Logan Square is a unique, contemporary neighborhood with strong ties to Chicago’s past. Named for Civil War General and Statesman, John A. Logan, this northwest side enclave features the creative work of world-renowned landscape and building architects like Jens Jensen and William Le Baron Jenney.
The area comprises the northwest point of Chicago’s historic boulevard system connecting different parts of the city through a series of wide streets and green park spaces. At the intersection of Kedzie and Logan Boulevards, you’ll notice one of the neighborhood’s most prominent features, the Illinois Centennial Column. This prominent landmark, designed by Henry Bacon, who also designed the Lincoln Memorial in Washington D.C., was erected in 1918 to commemorate the state’s 100th birthday. At seventy feet, this tall marble tower lets you know exactly where you are: the center of it all.
Logan Square is one of 77 recognized community areas of Chicago, but the name more commonly refers to the smaller area bordered by the north branch of the Chicago River to the east; Kimball Avenue to the west; Diversey Avenue to the north and Fullerton Avenue to the south.
This alluring neighborhood has enjoyed a resurgence in recent years. You’ll find great gastropubs, even a brewery, and plenty of choices for great Mexican food. There’s no shortage of friendly hangout spots where friends can meet and commiserate after their commute from work.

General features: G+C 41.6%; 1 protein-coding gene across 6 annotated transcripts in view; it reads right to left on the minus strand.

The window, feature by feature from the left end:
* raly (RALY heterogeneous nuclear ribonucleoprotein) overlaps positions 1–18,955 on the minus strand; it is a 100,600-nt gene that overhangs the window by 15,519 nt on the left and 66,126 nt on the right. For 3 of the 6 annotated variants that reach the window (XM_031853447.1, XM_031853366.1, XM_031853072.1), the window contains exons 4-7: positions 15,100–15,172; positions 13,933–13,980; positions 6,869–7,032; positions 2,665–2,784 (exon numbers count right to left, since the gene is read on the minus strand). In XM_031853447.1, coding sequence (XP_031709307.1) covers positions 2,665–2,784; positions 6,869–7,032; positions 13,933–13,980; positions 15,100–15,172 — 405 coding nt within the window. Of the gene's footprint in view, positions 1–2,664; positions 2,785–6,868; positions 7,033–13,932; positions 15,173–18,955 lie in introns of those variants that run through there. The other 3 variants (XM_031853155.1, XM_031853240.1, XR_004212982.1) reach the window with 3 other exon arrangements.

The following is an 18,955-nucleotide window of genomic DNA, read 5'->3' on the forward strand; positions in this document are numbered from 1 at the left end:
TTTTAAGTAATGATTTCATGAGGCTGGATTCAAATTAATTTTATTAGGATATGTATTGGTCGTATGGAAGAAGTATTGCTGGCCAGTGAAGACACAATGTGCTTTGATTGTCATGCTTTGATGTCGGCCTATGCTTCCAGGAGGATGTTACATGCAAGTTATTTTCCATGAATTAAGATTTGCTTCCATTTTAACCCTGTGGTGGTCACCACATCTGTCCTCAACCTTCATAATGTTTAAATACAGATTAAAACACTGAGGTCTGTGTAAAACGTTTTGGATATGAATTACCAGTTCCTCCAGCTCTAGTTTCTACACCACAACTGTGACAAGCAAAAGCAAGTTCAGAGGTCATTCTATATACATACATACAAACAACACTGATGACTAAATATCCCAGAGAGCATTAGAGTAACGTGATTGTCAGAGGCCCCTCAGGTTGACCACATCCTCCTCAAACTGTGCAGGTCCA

As an added bonus, Logan Square is well connected to other great neighborhoods like Wicker Park and Bucktown. It’s also easy to get to with Blue Line stops at Logan Square (Milwaukee and Kimball) and California. The Kennedy Expressway cuts across the northeastern edge providing easy access for downtown or out-of-town travelers. Housing stock in Logan Square is a mix of styles that reflects the diversity of its early immigrant inhabitants, each of whom brought a bit of the flavor of their home countries with them. Castle-like greystones dot Logan Boulevard with brick two-flats lining the many side streets. Large bungalows can be found as you explore the inner blocks, with single family homes and newer construction apartment buildings situated throughout.
For those people looking to experience the best the city has to offer, Logan Square is an ideal place to live. Factor in the many choices of dining, transportation and housing options, plus all the outdoor events like the Logan Square Farmer’s Market, and you’ll discover there are many reasons to love Logan Square and not many reasons to leave.